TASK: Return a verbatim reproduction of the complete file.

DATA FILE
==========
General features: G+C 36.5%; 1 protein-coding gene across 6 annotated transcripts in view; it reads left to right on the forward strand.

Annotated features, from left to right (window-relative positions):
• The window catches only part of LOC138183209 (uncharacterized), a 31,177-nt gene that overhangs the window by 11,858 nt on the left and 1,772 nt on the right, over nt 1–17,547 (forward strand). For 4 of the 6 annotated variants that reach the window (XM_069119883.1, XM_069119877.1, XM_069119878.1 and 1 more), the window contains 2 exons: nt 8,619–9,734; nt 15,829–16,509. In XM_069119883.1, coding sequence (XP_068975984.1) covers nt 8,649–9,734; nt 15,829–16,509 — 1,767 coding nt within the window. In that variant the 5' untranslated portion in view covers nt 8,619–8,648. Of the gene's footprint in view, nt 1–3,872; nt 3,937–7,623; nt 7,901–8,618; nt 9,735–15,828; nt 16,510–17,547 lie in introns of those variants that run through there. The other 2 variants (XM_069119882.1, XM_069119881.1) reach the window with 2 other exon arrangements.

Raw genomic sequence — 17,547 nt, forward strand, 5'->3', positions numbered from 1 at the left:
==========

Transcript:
General features: G+C 36.5%; 1 protein-coding gene across 6 annotated transcripts in view; it reads left to right on the forward strand.

Annotated features, from left to right (window-relative positions):
• The window catches only part of LOC138183209 (uncharacterized), a 31,177-nt gene that overhangs the window by 11,858 nt on the left and 1,772 nt on the right, over nt 1–17,547 (forward strand). For 4 of the 6 annotated variants that reach the window (XM_069119883.1, XM_069119877.1, XM_069119878.1 and 1 more), the window contains 2 exons: nt 8,619–9,734; nt 15,829–16,509. In XM_069119883.1, coding sequence (XP_068975984.1) covers nt 8,649–9,734; nt 15,829–16,509 — 1,767 coding nt within the window. In that variant the 5' untranslated portion in view covers nt 8,619–8,648. Of the gene's footprint in view, nt 1–3,872; nt 3,937–7,623; nt 7,901–8,618; nt 9,735–15,828; nt 16,510–17,547 lie in introns of those variants that run through there. The other 2 variants (XM_069119882.1, XM_069119881.1) reach the window with 2 other exon arrangements.

Raw genomic sequence — 17,547 nt, forward strand, 5'->3', positions numbered from 1 at the left: